All the above said, one Airbnb experience can differ wildly to the next. We’ve had everything from stark empty cupboards to a fully stocked fridge complete with a note to help ourselves. What you want to avoid is any big surprises – remember these are (usually) peoples’ homes so they can be quirky and a bit weird in their layout. We stayed in one property where the two bedrooms were actually across the hallway from each other with the most perilously dangerous stairs linking them – cue all of us cramming into one bedroom and the second bedroom not getting a look in.
So here’s a few golden rules to really help you nail your Airbnb choice:
Airbnb doesn’t provide a floorplan of the property (yet) so try and get an idea of the layout of the property – using the example above of the stairs, you might want to check where the bedrooms are in relation to each other. Where does the outside space link to? Is the living room upstairs or downstairs? Always make sure you have your host’s contact phone numbers and not just an email address. The amount of times we’ve had to phone the host to get further directions on exactly how to unlock the front door – with kids tired from travelling, all you’ll want to do is get inside your new place so be prepared.
As with anywhere you stay, scrutinise the location – use the ‘Location’ tab to really get to grips with where the property is and don’t just trust the host’s description. Leave the place clean and tidy as you found it. Yes, you might wonder if is feels like a holiday as you’re scrubbing down someone else’s kitchen surface but somehow cleaning someone else’s table is more fun. There’s also something really nice in taking pride in looking after someone else’s property.Sometimes your host will specify what to do with rubbish but we always take the rubbish out and tie it up. If we’ve had a good stay we’ll always say goodbye in person (sometimes we’ll swap contact details or – wait for it – even hug!) and if they’re not around we might leave a little note. One time we even left a little gift – partly because we’d had such a great stay but partly also because we thought we may have accidentally damaged one of their kids’ books.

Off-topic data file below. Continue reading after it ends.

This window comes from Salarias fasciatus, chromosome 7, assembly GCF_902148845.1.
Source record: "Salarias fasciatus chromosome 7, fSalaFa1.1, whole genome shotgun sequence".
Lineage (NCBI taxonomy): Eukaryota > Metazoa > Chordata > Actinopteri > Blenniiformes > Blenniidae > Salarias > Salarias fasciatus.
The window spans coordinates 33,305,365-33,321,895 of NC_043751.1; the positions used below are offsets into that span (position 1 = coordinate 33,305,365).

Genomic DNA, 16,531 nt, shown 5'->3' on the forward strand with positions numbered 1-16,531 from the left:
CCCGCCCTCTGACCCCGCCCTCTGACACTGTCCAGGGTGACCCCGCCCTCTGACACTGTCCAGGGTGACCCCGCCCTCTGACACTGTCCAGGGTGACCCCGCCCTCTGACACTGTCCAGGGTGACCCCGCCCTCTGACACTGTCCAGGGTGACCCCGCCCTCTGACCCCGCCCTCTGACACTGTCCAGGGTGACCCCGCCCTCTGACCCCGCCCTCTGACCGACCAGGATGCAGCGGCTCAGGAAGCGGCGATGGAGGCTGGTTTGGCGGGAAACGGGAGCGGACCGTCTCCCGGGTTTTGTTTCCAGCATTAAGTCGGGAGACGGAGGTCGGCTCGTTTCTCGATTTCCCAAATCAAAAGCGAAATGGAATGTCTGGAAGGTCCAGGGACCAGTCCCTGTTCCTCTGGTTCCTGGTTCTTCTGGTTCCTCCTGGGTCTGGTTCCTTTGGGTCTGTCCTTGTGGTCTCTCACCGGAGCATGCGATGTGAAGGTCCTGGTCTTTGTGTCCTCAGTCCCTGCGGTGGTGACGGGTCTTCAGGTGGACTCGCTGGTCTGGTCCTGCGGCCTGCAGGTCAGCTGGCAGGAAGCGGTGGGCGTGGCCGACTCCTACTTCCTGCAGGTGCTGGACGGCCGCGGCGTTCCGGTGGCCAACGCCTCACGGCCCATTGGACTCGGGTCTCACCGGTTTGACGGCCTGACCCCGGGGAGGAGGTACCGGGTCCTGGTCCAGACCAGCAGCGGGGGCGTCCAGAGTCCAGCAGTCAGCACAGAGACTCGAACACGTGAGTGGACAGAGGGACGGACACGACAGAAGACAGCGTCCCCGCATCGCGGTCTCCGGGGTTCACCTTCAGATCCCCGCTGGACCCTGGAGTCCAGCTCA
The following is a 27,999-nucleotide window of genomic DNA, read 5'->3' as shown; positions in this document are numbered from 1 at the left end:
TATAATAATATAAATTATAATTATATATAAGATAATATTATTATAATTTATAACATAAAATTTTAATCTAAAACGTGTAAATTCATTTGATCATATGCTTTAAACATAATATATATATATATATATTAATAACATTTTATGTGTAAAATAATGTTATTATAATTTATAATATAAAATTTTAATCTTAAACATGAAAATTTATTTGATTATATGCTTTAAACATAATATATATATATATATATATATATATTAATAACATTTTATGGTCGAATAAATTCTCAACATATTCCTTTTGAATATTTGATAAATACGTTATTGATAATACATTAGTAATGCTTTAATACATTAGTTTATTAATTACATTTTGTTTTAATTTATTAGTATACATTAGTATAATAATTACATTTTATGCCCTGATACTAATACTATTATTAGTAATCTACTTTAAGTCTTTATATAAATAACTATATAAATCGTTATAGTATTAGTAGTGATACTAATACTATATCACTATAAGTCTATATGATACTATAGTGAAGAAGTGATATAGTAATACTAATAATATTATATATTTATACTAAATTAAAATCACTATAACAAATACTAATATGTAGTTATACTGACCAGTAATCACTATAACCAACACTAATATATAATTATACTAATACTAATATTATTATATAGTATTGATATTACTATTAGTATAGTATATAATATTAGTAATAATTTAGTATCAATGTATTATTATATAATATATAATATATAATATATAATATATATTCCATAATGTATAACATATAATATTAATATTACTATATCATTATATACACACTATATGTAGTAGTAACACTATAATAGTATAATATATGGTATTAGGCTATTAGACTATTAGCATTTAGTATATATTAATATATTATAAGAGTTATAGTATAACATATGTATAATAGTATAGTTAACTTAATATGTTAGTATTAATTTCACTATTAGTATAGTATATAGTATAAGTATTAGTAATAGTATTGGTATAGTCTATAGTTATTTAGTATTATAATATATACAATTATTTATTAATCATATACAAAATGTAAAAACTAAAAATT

If you’re a family find an Airbnb property where kids live, (find this out by messaging the host) – if they have toys that they are willing to share this will really help you out.We stayed in a bungalow style home in Denver where the owners had a 6 month old and the place was full of toys – it was so perfect. Finally, soon after you leave Airbnb will prompt you to write a review which I really recommend you do if not just because you won’t be able to see what your host wrote about you until you’ve both written a review – a great way to incentivize both parties to give feedback.
So, thank you Airbnb. Thank you for making traveling with kids more than just doable; thank you for making it exciting, economical, practical and even a little bit weird.
P.S Have you ever used Airbnb and if so, what was your experience ? Would you give it a go now having read this post?